Europe’s key mechanism for getting businesses to reduce carbon emissions needs to be improved if it is to succeed, according to Essex research.
Following a major review of the European Union’s Emissions Trading System (EU ETS) researchers from Essex and Cyprus have concluded that while it has had some success in reducing pollution, it is failing to praise good behaviour and punish bad, so ultimately it is destined to fail, unless changes are made.
Introduced in 2005, it is the first and most widely-used system aimed at cutting emissions from the world’s major polluters. It covers 12,000 high energy-businesses, who between them are responsible for around 45% of Europe’s greenhouse gas output.
It works by setting limits on the level of emissions individual businesses can produce There is also an overall cap for all the installations in the system, with that total cap reducing over time to bring down emission levels.
Participating organisations must purchase additional allowances if they exceed their individual limit while those that do well, and keep emissions below their allowance by switching to less carbon-intensive technologies, can sell the surplus for profit.
Professor Neil Kellard (pictured), from the Essex Business School at the University of Essex and Panayiotis Andreou, Assistant Professor of Finance at the Cyprus University of Technology analysed data from the start of the scheme to 2016 to assess how well companies have responded and the overall success of the scheme.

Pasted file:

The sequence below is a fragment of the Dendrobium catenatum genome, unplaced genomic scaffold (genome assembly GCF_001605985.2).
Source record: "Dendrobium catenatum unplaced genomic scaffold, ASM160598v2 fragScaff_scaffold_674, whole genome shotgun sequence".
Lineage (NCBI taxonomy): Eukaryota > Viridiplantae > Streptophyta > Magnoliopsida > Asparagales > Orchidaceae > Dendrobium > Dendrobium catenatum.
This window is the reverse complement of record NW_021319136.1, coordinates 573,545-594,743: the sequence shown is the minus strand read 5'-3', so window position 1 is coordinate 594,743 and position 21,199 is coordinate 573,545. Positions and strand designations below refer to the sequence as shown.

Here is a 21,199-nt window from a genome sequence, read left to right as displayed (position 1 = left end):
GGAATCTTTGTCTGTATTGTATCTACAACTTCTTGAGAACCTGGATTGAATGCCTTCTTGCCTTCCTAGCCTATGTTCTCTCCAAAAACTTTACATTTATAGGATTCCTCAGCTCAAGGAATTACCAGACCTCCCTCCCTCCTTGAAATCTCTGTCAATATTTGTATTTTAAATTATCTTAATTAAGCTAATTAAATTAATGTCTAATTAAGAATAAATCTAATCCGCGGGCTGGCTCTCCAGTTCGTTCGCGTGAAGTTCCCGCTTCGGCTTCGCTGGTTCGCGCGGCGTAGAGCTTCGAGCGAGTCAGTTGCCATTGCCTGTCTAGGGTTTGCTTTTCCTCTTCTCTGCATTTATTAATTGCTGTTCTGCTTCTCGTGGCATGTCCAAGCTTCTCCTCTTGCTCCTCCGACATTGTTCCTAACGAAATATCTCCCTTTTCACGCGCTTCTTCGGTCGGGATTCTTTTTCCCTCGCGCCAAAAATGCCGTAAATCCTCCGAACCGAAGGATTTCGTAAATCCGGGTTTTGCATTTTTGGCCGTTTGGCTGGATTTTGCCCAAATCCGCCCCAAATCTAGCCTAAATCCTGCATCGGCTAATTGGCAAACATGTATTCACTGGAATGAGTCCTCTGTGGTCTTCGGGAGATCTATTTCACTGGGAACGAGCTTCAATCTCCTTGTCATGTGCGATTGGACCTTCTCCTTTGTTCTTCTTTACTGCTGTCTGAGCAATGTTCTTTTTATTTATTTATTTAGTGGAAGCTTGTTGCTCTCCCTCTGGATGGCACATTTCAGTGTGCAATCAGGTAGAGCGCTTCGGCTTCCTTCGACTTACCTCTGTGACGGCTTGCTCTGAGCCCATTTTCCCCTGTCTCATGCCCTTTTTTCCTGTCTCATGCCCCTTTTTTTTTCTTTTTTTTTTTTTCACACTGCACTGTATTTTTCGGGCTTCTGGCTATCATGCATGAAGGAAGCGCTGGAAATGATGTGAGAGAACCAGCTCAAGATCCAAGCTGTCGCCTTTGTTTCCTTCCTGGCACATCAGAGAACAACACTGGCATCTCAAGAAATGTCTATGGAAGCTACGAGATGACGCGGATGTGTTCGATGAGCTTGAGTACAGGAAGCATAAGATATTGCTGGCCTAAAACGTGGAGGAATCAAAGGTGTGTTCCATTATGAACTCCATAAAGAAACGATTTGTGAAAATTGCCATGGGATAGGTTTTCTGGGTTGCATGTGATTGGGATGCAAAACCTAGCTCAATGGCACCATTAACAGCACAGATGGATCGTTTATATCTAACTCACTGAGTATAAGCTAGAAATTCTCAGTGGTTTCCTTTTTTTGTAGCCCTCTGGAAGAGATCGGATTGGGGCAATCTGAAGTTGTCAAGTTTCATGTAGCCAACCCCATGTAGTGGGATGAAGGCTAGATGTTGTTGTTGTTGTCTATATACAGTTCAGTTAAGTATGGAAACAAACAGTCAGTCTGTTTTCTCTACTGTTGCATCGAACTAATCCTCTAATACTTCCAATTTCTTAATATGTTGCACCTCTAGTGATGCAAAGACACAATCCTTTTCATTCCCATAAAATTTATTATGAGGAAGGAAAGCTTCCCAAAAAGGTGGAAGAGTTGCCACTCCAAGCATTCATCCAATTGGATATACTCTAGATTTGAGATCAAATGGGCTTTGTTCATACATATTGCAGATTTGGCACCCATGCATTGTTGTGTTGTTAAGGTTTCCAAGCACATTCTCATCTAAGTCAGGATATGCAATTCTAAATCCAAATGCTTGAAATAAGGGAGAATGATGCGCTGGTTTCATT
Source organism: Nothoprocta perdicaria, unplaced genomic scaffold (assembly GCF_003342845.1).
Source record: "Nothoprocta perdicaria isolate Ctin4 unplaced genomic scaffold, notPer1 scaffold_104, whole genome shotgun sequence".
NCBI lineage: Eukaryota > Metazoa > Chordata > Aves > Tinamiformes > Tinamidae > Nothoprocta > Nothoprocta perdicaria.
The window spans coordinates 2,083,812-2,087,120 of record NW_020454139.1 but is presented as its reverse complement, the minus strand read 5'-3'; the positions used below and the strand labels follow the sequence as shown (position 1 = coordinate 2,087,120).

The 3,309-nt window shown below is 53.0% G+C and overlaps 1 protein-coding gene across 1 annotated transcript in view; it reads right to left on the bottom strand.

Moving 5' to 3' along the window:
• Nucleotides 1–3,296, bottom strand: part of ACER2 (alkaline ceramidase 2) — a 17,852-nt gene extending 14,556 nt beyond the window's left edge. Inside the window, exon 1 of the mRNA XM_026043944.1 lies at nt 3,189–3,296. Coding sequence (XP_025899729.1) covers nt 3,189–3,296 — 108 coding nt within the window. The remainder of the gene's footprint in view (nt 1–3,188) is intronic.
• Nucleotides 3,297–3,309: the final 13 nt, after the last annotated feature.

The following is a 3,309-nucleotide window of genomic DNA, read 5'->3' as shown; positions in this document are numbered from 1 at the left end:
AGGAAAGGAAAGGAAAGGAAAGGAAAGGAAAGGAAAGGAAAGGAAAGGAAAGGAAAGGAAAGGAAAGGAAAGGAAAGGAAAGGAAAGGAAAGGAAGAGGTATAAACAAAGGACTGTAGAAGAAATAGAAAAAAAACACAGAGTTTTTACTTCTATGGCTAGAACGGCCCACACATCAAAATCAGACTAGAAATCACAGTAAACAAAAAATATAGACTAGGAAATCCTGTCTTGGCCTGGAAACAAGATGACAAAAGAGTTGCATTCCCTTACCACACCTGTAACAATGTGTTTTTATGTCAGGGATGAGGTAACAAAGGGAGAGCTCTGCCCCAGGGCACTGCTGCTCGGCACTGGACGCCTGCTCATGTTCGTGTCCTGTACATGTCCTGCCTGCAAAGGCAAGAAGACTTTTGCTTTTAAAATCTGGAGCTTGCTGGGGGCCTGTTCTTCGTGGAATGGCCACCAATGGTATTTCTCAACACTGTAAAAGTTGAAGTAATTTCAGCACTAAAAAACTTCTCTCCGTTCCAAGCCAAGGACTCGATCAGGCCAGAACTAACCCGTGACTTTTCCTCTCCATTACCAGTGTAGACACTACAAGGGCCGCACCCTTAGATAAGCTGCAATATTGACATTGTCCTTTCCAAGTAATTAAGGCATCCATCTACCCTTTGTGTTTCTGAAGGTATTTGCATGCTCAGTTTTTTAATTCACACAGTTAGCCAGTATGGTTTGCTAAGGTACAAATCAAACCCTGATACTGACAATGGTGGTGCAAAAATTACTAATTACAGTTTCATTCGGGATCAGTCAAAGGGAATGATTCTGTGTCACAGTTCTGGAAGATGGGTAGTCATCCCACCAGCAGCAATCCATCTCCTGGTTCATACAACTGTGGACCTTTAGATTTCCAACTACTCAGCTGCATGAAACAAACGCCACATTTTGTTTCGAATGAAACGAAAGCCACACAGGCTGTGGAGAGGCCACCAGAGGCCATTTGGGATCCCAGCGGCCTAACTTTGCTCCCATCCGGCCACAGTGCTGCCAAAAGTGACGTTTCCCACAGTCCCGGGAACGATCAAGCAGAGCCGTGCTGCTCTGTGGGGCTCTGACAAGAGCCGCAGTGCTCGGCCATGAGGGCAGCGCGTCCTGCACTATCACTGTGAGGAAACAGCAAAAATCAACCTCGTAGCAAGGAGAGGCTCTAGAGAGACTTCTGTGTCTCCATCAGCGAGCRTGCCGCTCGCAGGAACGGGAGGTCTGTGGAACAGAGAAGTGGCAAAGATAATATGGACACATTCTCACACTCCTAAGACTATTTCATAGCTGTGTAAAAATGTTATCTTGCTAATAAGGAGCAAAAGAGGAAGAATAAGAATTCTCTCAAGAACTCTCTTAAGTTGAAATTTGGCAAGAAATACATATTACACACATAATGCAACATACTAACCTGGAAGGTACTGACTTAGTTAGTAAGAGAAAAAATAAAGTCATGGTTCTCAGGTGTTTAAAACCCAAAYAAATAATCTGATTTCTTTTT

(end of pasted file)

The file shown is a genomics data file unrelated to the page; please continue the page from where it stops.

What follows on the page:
“Our results suggest there is an economic cost to good environmental behaviour, with those who are most successful at reducing greenhouse gasses seeing their profit-margins suffer.
“Despite this private companies are more likely than publicly-listed or state-owned ones to be proactive in cutting emissions.
“Since the system was introduced there has been an overall drop in emissions of about 26%, but the fluctuating value of greenhouse credits mean this early success may not continue.
“It appears firms will switch from being proactive when market prices are relatively high to becoming non-proactive when prices are relatively low.
“So while the system has been broadly successful in reducing emissions, it is not yet adequately compensating proactive firms or penalising those who pollute. All too often market prices have been too low, encouraging less proactive behaviour,” said Professor Kellard.
The research has been published in the British Journal of Management.